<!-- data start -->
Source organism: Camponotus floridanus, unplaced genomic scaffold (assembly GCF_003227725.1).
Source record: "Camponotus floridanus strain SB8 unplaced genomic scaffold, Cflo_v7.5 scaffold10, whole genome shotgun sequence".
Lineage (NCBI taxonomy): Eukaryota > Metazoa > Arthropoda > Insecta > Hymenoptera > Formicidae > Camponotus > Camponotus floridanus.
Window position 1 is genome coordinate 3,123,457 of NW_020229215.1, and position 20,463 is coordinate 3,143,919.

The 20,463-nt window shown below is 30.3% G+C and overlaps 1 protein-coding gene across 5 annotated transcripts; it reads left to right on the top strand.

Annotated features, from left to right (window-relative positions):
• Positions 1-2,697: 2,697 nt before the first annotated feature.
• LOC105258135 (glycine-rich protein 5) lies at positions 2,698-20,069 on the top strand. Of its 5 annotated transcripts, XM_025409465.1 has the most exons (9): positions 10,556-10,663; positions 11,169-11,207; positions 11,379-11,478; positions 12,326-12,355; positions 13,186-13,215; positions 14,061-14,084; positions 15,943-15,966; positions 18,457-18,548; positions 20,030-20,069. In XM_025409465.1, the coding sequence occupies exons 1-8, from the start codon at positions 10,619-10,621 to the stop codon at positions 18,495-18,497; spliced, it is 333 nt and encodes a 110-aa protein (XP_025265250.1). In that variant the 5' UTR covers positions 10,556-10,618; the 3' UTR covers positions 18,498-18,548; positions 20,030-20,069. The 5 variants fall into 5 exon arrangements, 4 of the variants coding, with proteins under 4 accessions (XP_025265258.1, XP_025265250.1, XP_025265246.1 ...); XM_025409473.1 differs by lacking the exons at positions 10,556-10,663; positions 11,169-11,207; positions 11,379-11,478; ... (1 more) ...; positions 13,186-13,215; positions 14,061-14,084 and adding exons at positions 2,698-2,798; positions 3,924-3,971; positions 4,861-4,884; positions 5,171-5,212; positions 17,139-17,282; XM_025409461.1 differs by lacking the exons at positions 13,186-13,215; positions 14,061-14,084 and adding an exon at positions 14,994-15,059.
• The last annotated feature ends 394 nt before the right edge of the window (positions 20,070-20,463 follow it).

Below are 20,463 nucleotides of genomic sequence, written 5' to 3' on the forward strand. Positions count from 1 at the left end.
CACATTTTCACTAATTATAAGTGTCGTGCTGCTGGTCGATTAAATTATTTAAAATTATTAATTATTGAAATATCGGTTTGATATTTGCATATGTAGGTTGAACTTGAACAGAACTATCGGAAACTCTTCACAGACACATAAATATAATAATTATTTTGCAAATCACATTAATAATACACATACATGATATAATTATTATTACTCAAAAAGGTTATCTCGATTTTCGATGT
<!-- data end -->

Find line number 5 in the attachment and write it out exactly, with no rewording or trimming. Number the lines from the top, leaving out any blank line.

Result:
The 20,463-nt window shown below is 30.3% G+C and overlaps 1 protein-coding gene across 5 annotated transcripts; it reads left to right on the top strand.